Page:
Head of Product Security and Engineering Transformation at T-Mobile Says, “You are the Driving Force for Digital Transformation” - Argyle Executive Forum Events
Sudharma Thikkavarapu

Sudharma Thikkavarapu, Head of Product Security and Engineering Transformation at T-Mobile, described how transformation comes down to individuals—not only leaders but everyone in the company.

Thikkavarapu began the first keynote presentation of the day at the 2019 CIO Leadership Deep Dive: Digital Transformation Starts with People, which was held on March 12 in Seattle, by stating, “I want to share what I’ve observed in the industry, what I’ve been practicing to become a better leader, and what we should be focusing on for the future. We’re not going to talk about AI, we’re not going to talk about ML. We’re going to talk about you as the driving force in digital transformation. Not just the leaders, but every individual across the company should be ready for that transformation journey,” he said.

“We’re in the midst of transformational chaos. There’s so much to learn in this transformational chaos, and it’s not just the technology aspect. It’s also about the people aspect and getting our people ready for this transformation,” Thikkavarapu observed.

“We all agree that leadership is always value-driven. Innovation and emerging technologies are the visible aspects of value, but, beneath the surface, are the hidden values of big-picture vision, digital economies, industry revolution, digital culture, and connecting people. How far can we continue to play within politics, artificial harmony, and the status quo?” he asked.

The world’s 20 largest tech giants are changing so fast it’s unimaginable. What we see is the technology, but what we have to see is under the carpet—the leaders who run the companies and the people who work there. I look back at my company, T-Mobile, and I see it’s our leadership that changed us. They transformed each of us individually.” Thikkavarapu presented a slide ranking the top 15 global brands in 2000 and how those brands had been rearranged in 2018—all because of leadership.

“Today, we’re trying to understand 21st-century technology with the mindset of the 20th century and institutions of the 19th century. How do we fix this? By thinking beyond our imagination and listening to our people. My definition of digital leadership is, ‘growing beyond ourselves and thinking beyond our imagination,’” he said.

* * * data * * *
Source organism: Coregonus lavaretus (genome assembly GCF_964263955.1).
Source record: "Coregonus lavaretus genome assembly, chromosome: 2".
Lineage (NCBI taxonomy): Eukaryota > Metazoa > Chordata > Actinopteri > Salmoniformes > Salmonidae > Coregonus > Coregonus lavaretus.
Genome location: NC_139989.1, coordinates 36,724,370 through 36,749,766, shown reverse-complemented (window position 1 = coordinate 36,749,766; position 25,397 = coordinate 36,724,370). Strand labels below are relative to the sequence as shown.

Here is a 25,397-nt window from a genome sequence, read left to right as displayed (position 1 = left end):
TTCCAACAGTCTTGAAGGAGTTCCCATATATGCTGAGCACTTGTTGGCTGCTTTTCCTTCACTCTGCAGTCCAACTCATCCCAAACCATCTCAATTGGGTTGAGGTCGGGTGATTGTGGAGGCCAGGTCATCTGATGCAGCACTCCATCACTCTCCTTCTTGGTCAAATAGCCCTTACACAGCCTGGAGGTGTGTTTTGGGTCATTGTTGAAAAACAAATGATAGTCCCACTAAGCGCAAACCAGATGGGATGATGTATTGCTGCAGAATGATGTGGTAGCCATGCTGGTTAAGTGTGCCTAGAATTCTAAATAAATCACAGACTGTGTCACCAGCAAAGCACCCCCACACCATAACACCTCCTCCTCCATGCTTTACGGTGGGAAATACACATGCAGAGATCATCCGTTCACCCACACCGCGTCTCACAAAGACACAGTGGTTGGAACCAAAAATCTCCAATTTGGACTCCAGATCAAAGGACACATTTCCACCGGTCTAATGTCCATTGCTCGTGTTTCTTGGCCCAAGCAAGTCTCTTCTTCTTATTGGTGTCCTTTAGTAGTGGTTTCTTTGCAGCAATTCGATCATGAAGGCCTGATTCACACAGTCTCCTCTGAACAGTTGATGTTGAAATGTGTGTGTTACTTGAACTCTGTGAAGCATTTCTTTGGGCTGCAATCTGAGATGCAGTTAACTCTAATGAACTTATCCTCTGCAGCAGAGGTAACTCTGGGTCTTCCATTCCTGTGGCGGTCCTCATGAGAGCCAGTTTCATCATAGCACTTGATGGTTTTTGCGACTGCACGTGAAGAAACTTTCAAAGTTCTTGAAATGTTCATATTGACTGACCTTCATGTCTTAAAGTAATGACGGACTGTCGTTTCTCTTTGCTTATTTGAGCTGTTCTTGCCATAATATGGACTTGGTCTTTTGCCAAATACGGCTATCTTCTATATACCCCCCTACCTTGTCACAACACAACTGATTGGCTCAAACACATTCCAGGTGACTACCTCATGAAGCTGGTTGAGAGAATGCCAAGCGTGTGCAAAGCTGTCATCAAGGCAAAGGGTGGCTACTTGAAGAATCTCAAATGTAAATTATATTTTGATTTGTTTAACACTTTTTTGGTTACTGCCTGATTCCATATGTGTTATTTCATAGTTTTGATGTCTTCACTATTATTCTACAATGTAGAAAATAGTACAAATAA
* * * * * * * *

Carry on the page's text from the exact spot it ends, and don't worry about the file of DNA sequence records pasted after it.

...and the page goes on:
“I know thinking beyond works, because it’s worked for me. T-Mobile is a transformative company. We go at scale and at speed, and sometimes it’s hard for our security organization to catch up. One of the reasons cited is a shortage of skills. I believe there’s no shortage of skills. We brought in students from the University of Washington. These college kids can do five things at a time. They have unlimited potential, and it’s on us, as leaders, to figure out how to tap in to that. What I’ve done is mentor them, coach them, and teach them to think like I think, and that force-multiplies everything. They assume my role—they understand how I think, my pain points, and how I deal with situations—so I’m able to go do something else. This has really worked for me. I joke that if I leave today, the team won’t collapse for at least one and a half to two years. I influenced them, they influenced me, and we built that trust. They know how we need to transform together within the company. They question the status quo, which is what we have to do as leaders. Sometimes the change agents become the victims of the change, because many people don’t like change,” Thikkakavarapu noted.

“I also ask each member of my team, every morning, ‘Do you still love your job?’ I know I can’t solve problems if they don’t love their job. Also, this is a challenge to them—if they don’t love their job, they present me with a solution so we can try to make their job better. We need to build that culture of openness and try to influence people to think bigger than the scope of their own work. They have to understand where the industry is going, because, in 20 years, they’ll be leading the organization. I feel the problems we’re trying to solve are yesterday’s problems. We need to build something that’s more useful for the next generation.”